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Type: Journal article
Title: Deletion of creB in Aspergillus oryzae increases secreted hydrolytic enzyme activity
Author: Hunter, A.
Morris, T.
Jin, B.
Saint, C.
Kelly, J.
Citation: Applied and Environmental Microbiology, 2013; 79(18):5480-5487
Publisher: Amer Soc Microbiology
Issue Date: 2013
ISSN: 0099-2240
Statement of
A. J. Hunter, T. A. Morris, B. Jin, C. P. Saint, J. M. Kelly
Abstract: Aspergillus oryzae has been used in the food and beverage industry for centuries, and industrial strains have been produced by multiple rounds of selection. Targeted gene deletion technology is particularly useful for strain improvement in such strains, particularly when they do not have a well-characterized meiotic cycle. Phenotypes of an Aspergillus nidulans strain null for the CreB deubiquitinating enzyme include effects on growth and repression, including increased activity levels of various enzymes. We show that Aspergillus oryzae contains a functional homologue of the CreB deubiquitinating enzyme and that a null strain shows increased activity levels of industrially important secreted enzymes, including cellulases, xylanases, amylases, and proteases, as well as alleviated inhibition of spore germination on glucose medium. Reverse transcription-quantitative PCR (RT-qPCR) analysis showed that the increased levels of enzyme activity in both Aspergillus nidulans and Aspergillus oryzae are mirrored at the transcript level, indicating transcriptional regulation. We report that Aspergillus oryzae DAR3699, originally isolated from soy fermentation, has a similar phenotype to that of a creB deletion mutant of the RIB40 strain, and it contains a mutation in the creB gene. Collectively, the results for Aspergillus oryzae, Aspergillus nidulans, Trichoderma reesei, and Penicillium decumbens show that deletion of creB may be broadly useful in diverse fungi for increasing production of a variety of enzymes.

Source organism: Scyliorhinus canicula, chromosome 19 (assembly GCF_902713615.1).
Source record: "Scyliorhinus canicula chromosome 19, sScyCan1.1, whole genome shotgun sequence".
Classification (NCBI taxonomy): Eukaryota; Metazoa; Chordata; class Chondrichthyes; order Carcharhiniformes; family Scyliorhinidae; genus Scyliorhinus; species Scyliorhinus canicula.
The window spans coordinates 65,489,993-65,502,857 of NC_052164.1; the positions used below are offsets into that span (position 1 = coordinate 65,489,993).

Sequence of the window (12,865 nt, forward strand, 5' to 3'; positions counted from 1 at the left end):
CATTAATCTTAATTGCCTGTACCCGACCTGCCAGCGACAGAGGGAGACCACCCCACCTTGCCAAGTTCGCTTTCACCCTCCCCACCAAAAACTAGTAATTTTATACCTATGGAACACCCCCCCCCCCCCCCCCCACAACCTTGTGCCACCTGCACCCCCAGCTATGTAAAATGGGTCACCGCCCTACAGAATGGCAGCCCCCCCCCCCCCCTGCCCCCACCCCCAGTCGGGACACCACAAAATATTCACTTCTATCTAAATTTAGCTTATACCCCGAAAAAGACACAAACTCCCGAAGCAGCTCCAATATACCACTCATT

Keywords: Spores, Fungal
Aspergillus nidulans
Aspergillus oryzae
Gene Expression Profiling
Gene Deletion
Real-Time Polymerase Chain Reaction
Ubiquitin-Specific Proteases
Rights: Copyright © 2013, American Society for Microbiology. All Rights Reserved.
DOI: 10.1128/AEM.01406-13
Grant ID:
Appears in Collections:Aurora harvest 4
Molecular and Biomedical Science publications

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